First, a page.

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I referred to Luis Arraez as a future batting champion in the first of our Opening Day chats, and the statement was by no means frivolous. The 23-year-old, left-handed-hitting Minnesota Twins infielder/outfielder has slashed .332/.391/.429 over the his two big-league seasons. Moreover, his resume — compiled over 493 plate appearances — includes a 9.1 BB% and an 8.3 K%.

Small-sample caveat aside, a comp is too tempting to ignore. Over the course of his long career, Rod Carew slashed .328/.393/.429 with a 9.6 BB% and a 9.7 K%.

It would be crazy to suggest that Arraez will follow in Carew’s footsteps and win seven batting titles, let alone have a plaque hanging in Cooperstown. Neither is going to happen, and truth be told, he’s yet to truly establish himself as a star-quality player. Not only that, he’s without a permanent position. Primarily a second baseman prior to the current campaign, Arraez is being counted on to be a jack-of-all-trades. He started Opening Day in left field, then moved to third base when Josh Donaldson tweaked a hammy.

Before the game, Rocco Baldelli was asked about Arraez’s left-field assignment.

“We have a number of guys that can move around and do different things,” explained the Minnesota manager. “Looking at what we have going right now — and who we’re facing, and how everything lines up — we thought Luis was the best option. He has tremendous at bats. We’ve seen that for a long time, and know what he’s capable of. He’s a great hitter. And he’s shown that he can go out there in left field and make good plays.”

Another Opening-Day surprise was Arraez, and not Max Kepler, batting at the top of the Twins order. Baldelli was asked about that, as well.

“You’ll probably see different guys hitting in the leadoff spot, and I think Luis will see his fair share of games there,” said Baldelli. “And I think Louis is excited to be in the leadoff spot. It’s probably something he’s been hoping for. With the kind of at bats he has, it’s kind of hard not to want Luis in the lineup every day.”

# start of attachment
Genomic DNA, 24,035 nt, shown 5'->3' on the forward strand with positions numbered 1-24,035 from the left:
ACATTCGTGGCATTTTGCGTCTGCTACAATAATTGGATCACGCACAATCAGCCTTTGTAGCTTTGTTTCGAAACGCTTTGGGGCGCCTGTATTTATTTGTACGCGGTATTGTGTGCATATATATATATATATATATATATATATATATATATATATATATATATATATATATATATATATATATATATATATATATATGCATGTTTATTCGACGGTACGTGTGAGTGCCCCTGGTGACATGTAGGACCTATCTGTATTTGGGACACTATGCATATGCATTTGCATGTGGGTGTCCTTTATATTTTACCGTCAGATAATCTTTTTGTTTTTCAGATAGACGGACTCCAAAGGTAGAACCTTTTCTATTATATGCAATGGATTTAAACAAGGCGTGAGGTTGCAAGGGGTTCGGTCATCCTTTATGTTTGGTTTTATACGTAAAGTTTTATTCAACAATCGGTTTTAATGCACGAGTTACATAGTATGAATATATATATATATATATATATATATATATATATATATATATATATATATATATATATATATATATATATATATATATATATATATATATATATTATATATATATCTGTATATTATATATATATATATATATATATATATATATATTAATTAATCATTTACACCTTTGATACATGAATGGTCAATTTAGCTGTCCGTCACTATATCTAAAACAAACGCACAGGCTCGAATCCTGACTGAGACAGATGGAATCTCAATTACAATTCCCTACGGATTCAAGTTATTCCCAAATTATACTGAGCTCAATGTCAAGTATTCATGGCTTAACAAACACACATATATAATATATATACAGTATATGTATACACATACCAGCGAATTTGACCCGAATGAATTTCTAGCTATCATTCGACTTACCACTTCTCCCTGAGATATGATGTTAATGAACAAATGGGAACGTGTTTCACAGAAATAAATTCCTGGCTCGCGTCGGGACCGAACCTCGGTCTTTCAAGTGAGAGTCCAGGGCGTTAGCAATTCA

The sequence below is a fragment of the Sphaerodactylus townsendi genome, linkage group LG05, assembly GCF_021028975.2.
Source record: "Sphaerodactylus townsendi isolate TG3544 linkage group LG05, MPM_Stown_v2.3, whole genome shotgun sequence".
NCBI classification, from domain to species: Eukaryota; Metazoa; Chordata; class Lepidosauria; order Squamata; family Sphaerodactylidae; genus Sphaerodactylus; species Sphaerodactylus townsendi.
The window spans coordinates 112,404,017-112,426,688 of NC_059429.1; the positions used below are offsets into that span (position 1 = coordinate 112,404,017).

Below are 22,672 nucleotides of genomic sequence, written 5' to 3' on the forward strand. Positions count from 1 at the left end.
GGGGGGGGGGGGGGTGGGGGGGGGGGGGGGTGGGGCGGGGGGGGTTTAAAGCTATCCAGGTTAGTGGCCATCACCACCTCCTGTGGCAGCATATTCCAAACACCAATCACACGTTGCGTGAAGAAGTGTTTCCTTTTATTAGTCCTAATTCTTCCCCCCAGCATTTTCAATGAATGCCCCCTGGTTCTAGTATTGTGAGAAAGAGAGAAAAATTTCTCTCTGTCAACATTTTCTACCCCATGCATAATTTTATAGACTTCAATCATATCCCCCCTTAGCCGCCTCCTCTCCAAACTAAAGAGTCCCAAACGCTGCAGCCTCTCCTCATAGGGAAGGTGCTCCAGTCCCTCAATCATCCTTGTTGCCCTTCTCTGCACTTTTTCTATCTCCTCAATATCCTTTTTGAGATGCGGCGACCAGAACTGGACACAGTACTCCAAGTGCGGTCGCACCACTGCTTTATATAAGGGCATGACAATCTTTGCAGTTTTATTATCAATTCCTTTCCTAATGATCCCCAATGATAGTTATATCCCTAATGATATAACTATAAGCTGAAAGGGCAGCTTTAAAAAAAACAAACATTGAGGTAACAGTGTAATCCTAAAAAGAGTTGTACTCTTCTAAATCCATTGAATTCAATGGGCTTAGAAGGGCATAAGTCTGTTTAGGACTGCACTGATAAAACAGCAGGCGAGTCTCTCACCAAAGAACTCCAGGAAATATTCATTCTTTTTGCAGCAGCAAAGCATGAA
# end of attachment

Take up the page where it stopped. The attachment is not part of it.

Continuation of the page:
Arraez went 2 for 5 with a walk and an RBI in the opener.

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A quiz:

Cap Anson hit 529 doubles, the most in Chicago Cubs franchise history. Who ranks second?

The answer can be found below.

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NEWS ITEMS

A total of 256 players representing 20 different countries and territories outside of
the United States were on Opening Day rosters and inactive lists. The Dominican Republic had the most, with 96.

Adrián González has signed with the Mexican League’s Guadalajara Mariachis, and reportedly plans to play in this summer’s Tokyo Olympics . The 38-year-old five-time All-Star saw his last MLB action in 2018.

Tampa Bay Rays Vice President of Communications Dave Haller will be stepping down from his position on April 10 to take a job in another profession. One of the best in the business, Haller has worked in baseball the past 15 years.

SBNation’s Cleveland site has changed its name from “Let’s Go Tribe” to “Covering the Corner.” The new moniker pays homage to longtime play-by-play voice Tom Hamilton’s home-game-broadcast opening that greets listeners from “the Corner of Carnegie and Ontario.”

Black Keys drummer Patrick Carney will be at Cleveland’s home opener on Monday. The Akron native won’t be there as a fan, but rather as a stand-in for longtime in-stadium drummer John Adams, who has been battling health issues.

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The answer to the quiz is Mark Grace. The sweet-swinging first baseman hit 456 of his 511 career doubles while wearing a Cubs uniform.

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Last Sunday’s column made note of Mike Devereaux and J.J. Hardy having been voted into the Orioles Hall of Fame. This week I had the opportunity to ask Manny Machado about Hardy, whom he played alongside in Baltimore from 2012-2017.

“There is not a person that deserves it more,” said Machado, who broke in with the O’s a month after his 20th birthday. “ J.J. Hardy is a true leader, a true competitor, a guy that everybody looked up to in that clubhouse. What he did for that city, what he did for that team… it went unnoticed. But the people who [were around him] day-in-day-out know that he was the leader of that team.”

Moreover, Hardy was a mentor.

“He taught me everything I know about getting your work done, attention to detail,” said the Padres infielder.” I brought that over here, and it’s because I learned from him. The details are what wins championships. The details are what make you who you are. That was J.J. Hardy. He wasn’t the most flashy guy on the team, but he got every out. He hit the first baseman in the chest every single day. So for him to be [inducted] into the Orioles’ Hall of Fame…. congratulations to him and his family. It’s an honor to be his friend, and an honor to have played by his side.”